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WHAT YOU NEED TO KNOW:
Muscular dystrophy (MD) is an inherited disease that causes weakness and loss of muscle. There are several types, such as Duchenne and Becker muscular dystrophy, that affect muscles in different parts of your body. Muscle weakness may lead to difficulty walking. In some cases, it can also lead to difficulty eating, drinking, or breathing.
WHILE YOU ARE HERE:
is a legal document that explains the tests, treatments, or procedures that you may need. Informed consent means you understand what will be done and can make decisions about what you want. You give your permission when you sign the consent form. You can have someone sign this form for you if you are not able to sign it. You have the right to understand your medical care in words you know. Before you sign the consent form, understand the risks and benefits of what will be done. Make sure all your questions are answered.
- Muscle relaxers help decrease pain and muscle spasms.
- Pain medicine may be given. Do not wait until the pain is severe before you ask for more medicine.
- Steroids are given to decrease inflammation and slow muscle loss.
- Blood tests are done to check for muscle damage and genetic markers of MD.
- An EKG test records your heart rhythm and how fast your heart beats.
- An MRI takes pictures of your muscles to show if you have MD. You may be given dye to help the muscles show up better in the pictures. Tell the healthcare provider if you have ever had an allergic reaction to contrast dye. Do not enter the MRI room with anything metal. Metal can cause serious injury. Tell the healthcare provider if you have any metal in or on your body.
- An electromyography measures the electrical activity of your muscles at rest and with movement.
- A biopsy is a procedure to remove a small sample of muscle. Your healthcare provider will send the sample to a lab for tests.
- Neurological tests will check your reflexes, coordination, and muscle strength.
- Barium swallow: This test is an x-ray of your throat and esophagus, the tube connecting your throat to your stomach. This test may also be called a barium esophagram. You will drink a thick liquid called barium. Barium helps your esophagus and stomach show up better on x-rays. Follow the instructions of your caregiver before and after the test.
- Assistive devices, such as braces, crutches, or wheelchairs, help you move. They can also help protect and support your body to prevent injury.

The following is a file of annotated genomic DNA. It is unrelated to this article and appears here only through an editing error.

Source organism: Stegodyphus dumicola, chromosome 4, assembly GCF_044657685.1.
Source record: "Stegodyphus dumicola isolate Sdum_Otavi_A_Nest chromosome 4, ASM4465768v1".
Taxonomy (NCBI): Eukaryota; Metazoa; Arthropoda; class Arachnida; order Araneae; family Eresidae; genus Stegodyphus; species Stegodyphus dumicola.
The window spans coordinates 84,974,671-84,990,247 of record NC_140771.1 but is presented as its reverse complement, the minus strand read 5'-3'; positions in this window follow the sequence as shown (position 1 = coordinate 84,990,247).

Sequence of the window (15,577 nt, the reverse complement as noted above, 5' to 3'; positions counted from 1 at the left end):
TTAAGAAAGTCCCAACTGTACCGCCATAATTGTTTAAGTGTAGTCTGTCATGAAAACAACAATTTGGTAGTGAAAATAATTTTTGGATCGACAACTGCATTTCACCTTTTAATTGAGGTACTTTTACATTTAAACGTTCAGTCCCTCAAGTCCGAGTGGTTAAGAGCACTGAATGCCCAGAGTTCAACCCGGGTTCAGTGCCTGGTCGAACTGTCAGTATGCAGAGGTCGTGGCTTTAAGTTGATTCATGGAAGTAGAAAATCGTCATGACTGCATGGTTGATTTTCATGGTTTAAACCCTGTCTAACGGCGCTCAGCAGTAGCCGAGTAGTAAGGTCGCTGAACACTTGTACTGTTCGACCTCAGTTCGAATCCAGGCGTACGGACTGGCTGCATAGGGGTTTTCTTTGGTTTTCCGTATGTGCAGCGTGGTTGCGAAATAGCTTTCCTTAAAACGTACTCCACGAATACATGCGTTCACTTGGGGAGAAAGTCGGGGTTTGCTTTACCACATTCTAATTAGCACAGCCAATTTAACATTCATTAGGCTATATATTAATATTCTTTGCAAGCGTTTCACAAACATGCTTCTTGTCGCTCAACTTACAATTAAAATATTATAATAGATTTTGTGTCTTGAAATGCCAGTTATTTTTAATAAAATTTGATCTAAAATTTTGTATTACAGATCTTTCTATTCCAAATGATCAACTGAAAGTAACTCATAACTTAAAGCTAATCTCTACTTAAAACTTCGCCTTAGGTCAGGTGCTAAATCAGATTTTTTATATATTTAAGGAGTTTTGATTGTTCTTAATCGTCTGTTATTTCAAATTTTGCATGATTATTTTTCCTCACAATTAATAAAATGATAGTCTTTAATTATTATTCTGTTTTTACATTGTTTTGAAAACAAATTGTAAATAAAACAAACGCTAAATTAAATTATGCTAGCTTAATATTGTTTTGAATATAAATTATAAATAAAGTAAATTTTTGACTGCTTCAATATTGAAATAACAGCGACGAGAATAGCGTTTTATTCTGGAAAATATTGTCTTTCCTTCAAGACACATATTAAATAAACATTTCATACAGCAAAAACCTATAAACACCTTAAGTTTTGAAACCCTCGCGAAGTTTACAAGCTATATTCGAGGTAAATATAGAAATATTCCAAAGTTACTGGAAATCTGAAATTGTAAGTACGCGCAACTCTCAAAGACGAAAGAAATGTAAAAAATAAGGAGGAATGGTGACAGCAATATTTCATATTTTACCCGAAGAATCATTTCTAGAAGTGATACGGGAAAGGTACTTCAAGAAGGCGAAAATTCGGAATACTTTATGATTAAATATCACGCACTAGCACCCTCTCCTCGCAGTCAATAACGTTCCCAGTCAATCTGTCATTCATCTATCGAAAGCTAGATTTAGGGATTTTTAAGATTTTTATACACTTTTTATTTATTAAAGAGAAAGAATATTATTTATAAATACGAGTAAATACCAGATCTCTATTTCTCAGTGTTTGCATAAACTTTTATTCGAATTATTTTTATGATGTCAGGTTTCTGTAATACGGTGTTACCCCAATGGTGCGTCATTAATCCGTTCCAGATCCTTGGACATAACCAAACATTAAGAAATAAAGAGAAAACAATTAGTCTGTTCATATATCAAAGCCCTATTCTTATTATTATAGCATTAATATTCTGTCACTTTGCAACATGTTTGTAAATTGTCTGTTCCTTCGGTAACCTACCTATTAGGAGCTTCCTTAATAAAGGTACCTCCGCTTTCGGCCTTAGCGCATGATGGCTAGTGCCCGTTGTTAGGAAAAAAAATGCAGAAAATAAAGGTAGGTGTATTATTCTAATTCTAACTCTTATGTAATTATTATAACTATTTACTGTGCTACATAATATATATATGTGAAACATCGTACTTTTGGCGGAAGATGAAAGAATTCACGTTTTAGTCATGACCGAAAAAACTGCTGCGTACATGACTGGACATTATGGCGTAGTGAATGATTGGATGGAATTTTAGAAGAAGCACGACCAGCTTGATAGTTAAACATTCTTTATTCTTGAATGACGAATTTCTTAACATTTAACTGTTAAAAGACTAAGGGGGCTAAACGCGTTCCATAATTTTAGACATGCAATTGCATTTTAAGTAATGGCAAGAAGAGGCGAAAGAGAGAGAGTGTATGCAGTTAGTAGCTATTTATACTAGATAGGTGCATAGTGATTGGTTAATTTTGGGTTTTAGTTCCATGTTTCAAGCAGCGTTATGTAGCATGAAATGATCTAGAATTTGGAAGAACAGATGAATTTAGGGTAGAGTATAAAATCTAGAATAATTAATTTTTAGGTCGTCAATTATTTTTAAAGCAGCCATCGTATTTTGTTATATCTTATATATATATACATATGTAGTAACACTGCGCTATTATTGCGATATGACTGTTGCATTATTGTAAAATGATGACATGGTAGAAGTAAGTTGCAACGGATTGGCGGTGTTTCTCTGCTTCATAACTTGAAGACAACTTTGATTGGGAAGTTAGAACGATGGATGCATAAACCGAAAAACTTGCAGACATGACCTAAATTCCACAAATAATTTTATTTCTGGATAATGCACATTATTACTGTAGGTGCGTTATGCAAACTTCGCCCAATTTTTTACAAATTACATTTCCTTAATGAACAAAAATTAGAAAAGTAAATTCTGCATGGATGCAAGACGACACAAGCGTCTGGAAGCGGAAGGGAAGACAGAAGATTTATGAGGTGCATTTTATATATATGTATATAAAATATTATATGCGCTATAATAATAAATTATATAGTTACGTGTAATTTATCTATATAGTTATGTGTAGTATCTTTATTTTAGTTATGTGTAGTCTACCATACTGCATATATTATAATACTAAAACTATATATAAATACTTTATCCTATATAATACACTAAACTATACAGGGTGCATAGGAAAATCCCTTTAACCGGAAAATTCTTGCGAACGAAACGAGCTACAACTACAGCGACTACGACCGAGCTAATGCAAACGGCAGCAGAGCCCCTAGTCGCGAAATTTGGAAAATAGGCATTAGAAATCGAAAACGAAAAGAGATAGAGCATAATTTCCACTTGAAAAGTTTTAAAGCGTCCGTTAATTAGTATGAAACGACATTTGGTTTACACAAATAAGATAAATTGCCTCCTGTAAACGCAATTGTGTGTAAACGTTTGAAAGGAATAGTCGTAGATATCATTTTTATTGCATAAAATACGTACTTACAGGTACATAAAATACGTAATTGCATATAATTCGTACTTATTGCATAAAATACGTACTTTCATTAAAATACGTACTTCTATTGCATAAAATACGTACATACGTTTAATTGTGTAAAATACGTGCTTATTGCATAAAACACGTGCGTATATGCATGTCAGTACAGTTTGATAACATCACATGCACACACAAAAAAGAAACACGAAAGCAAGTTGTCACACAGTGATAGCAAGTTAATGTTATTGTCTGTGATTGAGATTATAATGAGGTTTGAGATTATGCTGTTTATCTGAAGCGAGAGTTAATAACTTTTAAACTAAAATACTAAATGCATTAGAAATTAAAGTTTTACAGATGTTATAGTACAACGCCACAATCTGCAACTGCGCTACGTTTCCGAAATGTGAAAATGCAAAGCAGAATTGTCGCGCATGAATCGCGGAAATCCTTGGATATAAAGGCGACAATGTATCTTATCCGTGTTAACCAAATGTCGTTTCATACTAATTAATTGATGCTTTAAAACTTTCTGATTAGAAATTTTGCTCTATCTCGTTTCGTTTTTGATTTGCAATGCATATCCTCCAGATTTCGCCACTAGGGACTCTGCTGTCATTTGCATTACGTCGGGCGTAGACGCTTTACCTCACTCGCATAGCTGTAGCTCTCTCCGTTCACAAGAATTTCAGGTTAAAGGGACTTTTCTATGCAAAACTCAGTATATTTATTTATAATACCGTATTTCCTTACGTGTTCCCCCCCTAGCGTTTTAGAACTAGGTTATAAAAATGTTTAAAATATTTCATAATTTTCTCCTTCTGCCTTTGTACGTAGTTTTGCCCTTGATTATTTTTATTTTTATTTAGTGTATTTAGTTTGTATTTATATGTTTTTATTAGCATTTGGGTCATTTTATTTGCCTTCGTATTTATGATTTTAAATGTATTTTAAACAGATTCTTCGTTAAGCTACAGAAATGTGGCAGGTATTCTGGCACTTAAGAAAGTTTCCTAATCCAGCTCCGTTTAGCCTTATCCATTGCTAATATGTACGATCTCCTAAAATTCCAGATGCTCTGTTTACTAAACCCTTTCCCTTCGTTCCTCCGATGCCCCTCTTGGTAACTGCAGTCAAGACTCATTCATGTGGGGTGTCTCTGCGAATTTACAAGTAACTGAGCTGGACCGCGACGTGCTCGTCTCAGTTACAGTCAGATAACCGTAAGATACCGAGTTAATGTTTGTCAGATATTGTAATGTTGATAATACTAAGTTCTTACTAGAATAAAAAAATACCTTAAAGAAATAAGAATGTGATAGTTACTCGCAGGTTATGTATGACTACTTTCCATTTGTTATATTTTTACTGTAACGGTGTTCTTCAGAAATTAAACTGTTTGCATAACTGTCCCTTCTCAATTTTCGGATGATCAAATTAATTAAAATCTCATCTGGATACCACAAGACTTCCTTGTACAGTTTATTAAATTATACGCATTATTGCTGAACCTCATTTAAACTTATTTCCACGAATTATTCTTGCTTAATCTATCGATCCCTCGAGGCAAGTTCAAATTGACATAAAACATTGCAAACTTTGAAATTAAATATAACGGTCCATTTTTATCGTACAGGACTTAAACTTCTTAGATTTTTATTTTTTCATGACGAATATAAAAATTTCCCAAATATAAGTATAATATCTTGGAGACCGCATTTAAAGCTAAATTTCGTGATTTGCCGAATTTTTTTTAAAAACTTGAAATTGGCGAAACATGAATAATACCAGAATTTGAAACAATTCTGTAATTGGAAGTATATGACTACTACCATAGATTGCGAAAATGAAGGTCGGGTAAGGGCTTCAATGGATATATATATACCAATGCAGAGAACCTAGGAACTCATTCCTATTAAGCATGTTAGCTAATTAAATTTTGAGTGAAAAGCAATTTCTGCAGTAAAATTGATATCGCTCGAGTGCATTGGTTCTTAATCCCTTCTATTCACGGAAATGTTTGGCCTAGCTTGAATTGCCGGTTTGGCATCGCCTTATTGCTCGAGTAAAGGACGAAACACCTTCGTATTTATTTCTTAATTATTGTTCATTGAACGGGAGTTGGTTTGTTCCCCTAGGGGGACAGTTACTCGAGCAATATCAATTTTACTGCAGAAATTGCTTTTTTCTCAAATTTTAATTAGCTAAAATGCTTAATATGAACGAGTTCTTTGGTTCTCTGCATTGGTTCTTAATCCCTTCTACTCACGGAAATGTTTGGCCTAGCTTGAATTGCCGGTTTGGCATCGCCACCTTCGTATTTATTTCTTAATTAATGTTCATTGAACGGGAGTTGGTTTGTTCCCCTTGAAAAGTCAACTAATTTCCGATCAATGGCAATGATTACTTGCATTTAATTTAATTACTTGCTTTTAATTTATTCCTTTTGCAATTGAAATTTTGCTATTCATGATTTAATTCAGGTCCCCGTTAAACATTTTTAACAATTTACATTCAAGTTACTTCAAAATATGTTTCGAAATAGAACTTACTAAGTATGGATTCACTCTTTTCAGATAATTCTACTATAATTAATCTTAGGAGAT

- Physical, occupational, or speech, therapy are programs to help you learn how to take care of yourself. A physical therapist will teach you exercises to help improve movement and strength, and to decrease pain. An occupational therapist will teach you skills to help with your daily activities. A speech therapist will help you strengthen the muscles in your face that you use to speak. A speech therapist may also work with you if you have trouble swallowing. He will show you safer ways to swallow and teach you which foods and liquids are safe to eat and drink. He may also recommend soft foods or thick liquids to make it easier to swallow.
- IV nutrition or a feeding tube may be given. A feeding tube goes through your nose or mouth and into your stomach. It can be used to give you nutrition and medicines.
- Respiratory therapy may be needed to help prevent or manage breathing problems. It may include the use of devices that help you breathe better.
- Deep breathing exercises will decrease your risk for a lung infection. Take deep breaths and cough 10 times each hour. Take a deep breath and hold it for as long as you can. Let the air out and then cough strongly. Deep breaths help open your airway. You may be given an incentive spirometer to help you take deep breaths. Put the plastic piece in your mouth and take a slow, deep breath. Then let the air out and cough.
- Surgery may be done to release tight muscles so it is easier for you to move.
MD gradually gets worse over time. It may affect other organs such as your heart or lungs, and can become life-threatening.
CARE AGREEMENT:You have the right to help plan your care. Learn about your health condition and how it may be treated. Discuss treatment options with your caregivers to decide what care you want to receive. You always have the right to refuse treatment.
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The above information is an educational aid only. It is not intended as medical advice for individual conditions or treatments. Talk to your doctor, nurse or pharmacist before following any medical regimen to see if it is safe and effective for you.